By 5:30 weather was rolling in over the mountains and I made the decision to pack up the tent and sleep in the jeep again. Not because I was scared (well maybe still a little) but mostly so I didn’t have to deal with a wet tent in the morning. Good plan. I was all cozied in the passenger seat about 8:30 and fell asleep soon enough. Fast forward to 4:30 am. I hear something. I begin talking to myself again. “Am I overreacting again?” “Nope.” “There it is again.” It was a “rustling” toward the back of the jeep. It wasn’t big enough to be a bear, and it sounded like it was outside, maybe in my spare tire cover. Maybe. I laid there listening. Not panicking. Just aware. Then I clearly heard it in some empty cans I had INSIDE the jeep. I don’t mind mice. I just don’t want them sleeping with me, but what could I do? It was pitch black and raining. I wasn’t about to remove everything from the back now so I simply stayed awake. First light was a long time coming. Fortunately, the rain quit long enough for me to sort through the back and determine the mouse was gone. It had found a long-forgotten piece of dog biscuit and left it for me as a going away present. I now have bounce fabric sheets and peppermint oil cotton balls throughout my jeep. Apparently, that repels mice in case you didn’t know. The jeep smells like a static free candy cane.

I spent two nights at Bottomless Lakes State Park. It was flat so the sunsets were breathtaking. It rained off and on since I arrived so I decided to head into Roswell to explore and see if I could get myself abducted (by aliens not humans). Plus, I badly needed ice. Oh, and there was a nice winery in town too. Bonus! Thank you rain!

The International UFO Museum and Research Center was interesting. After reading all the official documents and eye witness accounts, I’m not convinced that there really wasn’t a coverup but the US Government back in 1947. The aliens probably still giggle about that and thank all the stars in the universe they didn’t stay here on earth.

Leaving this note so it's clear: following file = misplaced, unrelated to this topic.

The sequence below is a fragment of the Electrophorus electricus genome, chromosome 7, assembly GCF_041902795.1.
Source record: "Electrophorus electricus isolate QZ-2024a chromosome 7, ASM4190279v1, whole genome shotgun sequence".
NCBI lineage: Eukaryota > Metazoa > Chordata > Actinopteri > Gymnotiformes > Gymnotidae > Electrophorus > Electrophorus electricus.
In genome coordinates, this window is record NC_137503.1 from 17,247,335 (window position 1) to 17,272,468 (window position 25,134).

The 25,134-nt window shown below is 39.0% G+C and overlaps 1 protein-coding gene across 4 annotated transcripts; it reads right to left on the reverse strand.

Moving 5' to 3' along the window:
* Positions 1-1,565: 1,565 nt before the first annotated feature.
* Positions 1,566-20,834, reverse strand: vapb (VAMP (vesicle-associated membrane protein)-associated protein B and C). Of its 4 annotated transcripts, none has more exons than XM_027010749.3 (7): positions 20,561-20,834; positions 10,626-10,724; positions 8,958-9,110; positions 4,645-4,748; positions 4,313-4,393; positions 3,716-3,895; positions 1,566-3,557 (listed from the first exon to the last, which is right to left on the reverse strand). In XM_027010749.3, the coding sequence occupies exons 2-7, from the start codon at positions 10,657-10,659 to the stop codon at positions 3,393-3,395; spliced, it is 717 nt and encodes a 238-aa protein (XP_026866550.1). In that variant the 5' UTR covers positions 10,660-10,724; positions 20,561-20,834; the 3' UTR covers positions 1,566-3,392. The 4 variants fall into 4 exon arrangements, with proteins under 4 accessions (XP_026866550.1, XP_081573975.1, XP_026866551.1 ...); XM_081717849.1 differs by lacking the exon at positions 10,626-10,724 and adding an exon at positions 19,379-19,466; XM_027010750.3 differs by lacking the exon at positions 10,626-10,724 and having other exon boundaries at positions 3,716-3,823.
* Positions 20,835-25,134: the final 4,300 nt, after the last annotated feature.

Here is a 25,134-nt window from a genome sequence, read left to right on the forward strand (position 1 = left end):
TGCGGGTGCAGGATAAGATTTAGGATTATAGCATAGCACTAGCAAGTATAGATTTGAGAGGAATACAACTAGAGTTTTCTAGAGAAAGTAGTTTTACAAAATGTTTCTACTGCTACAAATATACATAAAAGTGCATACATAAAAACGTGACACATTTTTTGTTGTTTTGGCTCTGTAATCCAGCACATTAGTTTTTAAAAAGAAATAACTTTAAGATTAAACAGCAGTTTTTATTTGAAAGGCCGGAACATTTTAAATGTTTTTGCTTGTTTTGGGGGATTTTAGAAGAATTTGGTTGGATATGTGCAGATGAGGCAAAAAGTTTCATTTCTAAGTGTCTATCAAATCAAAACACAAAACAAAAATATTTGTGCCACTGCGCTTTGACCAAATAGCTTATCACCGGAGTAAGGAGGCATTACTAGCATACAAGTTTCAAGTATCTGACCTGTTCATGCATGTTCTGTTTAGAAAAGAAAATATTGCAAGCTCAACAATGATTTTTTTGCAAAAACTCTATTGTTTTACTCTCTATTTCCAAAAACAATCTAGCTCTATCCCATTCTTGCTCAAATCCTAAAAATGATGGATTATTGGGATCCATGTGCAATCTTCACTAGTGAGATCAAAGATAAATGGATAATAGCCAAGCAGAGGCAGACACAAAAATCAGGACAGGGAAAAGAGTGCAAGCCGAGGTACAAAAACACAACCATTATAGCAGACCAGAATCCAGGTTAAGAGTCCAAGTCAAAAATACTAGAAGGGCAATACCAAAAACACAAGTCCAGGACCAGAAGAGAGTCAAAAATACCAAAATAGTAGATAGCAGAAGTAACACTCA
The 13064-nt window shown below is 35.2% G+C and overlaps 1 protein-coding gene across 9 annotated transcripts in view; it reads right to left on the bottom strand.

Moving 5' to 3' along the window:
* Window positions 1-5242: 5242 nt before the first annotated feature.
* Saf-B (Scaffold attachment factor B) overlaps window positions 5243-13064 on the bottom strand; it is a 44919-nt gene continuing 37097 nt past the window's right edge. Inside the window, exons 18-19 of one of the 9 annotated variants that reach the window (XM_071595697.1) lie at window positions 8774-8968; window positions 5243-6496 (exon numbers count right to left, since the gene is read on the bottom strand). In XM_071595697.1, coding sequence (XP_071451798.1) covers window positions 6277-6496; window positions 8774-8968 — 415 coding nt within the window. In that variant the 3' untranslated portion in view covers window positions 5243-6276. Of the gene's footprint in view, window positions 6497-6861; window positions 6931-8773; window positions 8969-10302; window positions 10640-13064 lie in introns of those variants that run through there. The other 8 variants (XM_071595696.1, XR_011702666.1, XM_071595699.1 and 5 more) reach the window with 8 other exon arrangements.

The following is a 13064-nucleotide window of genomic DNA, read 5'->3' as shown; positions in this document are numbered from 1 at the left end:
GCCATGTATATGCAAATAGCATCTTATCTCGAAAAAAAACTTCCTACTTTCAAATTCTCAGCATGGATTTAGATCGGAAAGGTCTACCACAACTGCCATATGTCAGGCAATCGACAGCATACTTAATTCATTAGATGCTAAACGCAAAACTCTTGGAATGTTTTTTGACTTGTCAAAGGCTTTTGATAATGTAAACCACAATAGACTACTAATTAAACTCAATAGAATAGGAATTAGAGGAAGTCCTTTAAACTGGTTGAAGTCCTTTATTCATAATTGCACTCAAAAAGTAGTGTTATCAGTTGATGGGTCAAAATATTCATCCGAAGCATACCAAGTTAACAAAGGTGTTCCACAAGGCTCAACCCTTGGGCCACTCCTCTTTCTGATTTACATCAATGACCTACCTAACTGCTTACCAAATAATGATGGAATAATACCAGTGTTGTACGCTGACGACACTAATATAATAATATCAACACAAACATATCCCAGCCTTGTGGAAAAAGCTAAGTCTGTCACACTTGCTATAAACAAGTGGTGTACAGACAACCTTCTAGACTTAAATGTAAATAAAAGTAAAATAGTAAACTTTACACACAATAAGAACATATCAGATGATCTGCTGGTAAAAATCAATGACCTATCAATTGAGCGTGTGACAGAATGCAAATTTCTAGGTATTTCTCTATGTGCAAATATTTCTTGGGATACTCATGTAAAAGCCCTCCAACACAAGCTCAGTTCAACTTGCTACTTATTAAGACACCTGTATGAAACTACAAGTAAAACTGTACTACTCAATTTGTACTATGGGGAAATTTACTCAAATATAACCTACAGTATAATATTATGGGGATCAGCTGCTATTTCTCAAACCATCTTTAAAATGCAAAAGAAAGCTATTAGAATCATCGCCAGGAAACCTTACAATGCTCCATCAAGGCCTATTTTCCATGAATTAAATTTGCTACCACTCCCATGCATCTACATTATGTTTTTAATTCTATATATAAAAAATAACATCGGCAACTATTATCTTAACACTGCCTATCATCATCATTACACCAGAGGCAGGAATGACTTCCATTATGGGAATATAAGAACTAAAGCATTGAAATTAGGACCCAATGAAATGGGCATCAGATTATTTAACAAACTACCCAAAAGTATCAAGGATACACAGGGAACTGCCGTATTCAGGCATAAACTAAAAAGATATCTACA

Back at the lake, I moved my tent from the pond in which it sat, to the concrete under my picnic shelter. I had to move the table first. No small feat, but I managed. I’m feeling good at my intuition at this point, because it started raining yet again. I figured the tent would stay somewhat dry and not get quite so muddy. Off to bed at dark thirty as has become my habit. I was all comfy cozy and nodding off when the gang of local raccoons headed over to the trash cans for a late-night snack and a rave. They were verbally abusing one another with hisses and growls and I think the leader actually hit several of his underlings with the lid of a trash can, but that’s just speculation on my part.

Looking back, I can’t believe I went solo only a few short days ago. I continue to grow and test myself in ways that probably seem small and silly to some. But to me, they are hurdles I have cleared (which says a lot because I hate running and the one time I tried to jump a hurdle I ended up swerving around it). Of course, I meant it metaphorically, but I never miss a chance to say I hate running.

Anyway. I’m proud of myself and truly, that is all that matters.

Traveling Solo. For Real.

October 2nd.  While I’ve been traveling for about 3 weeks now, all of that has consisted of me staying with family that I figured I wouldn’t see for awhile.  Today I set off truly alone.


I left Black Hawk, CO, home of my best friend Jodi, in about 12 inches of snow.  Black Hawk is a gambling town in the mountains above Denver.  It sits at about 9800’.  I was not happy.  I am used to snow, but I’m not a big fan of driving down a mountain in it.  Jodi said that this was a test.  I’m not a big fan of those either.

After descending about 400 feet, the snow cleared and all I was left with was wet slushy roads.  Ok.  I’m better now. The rest of the journey was uneventful.  My destination was Morphy Lake State Park, NM where I planned to camp and paddleboard for a couple of days.

I drove most of the way in silence.  No audio books, no music.  I was trying to wrap my head around why I was doing this and why it mattered to me.  I’ve questioned my decision probably one too many times.  It’s not like I’m leaving forever, just 8 months, but sometimes it feels like it’s much longer.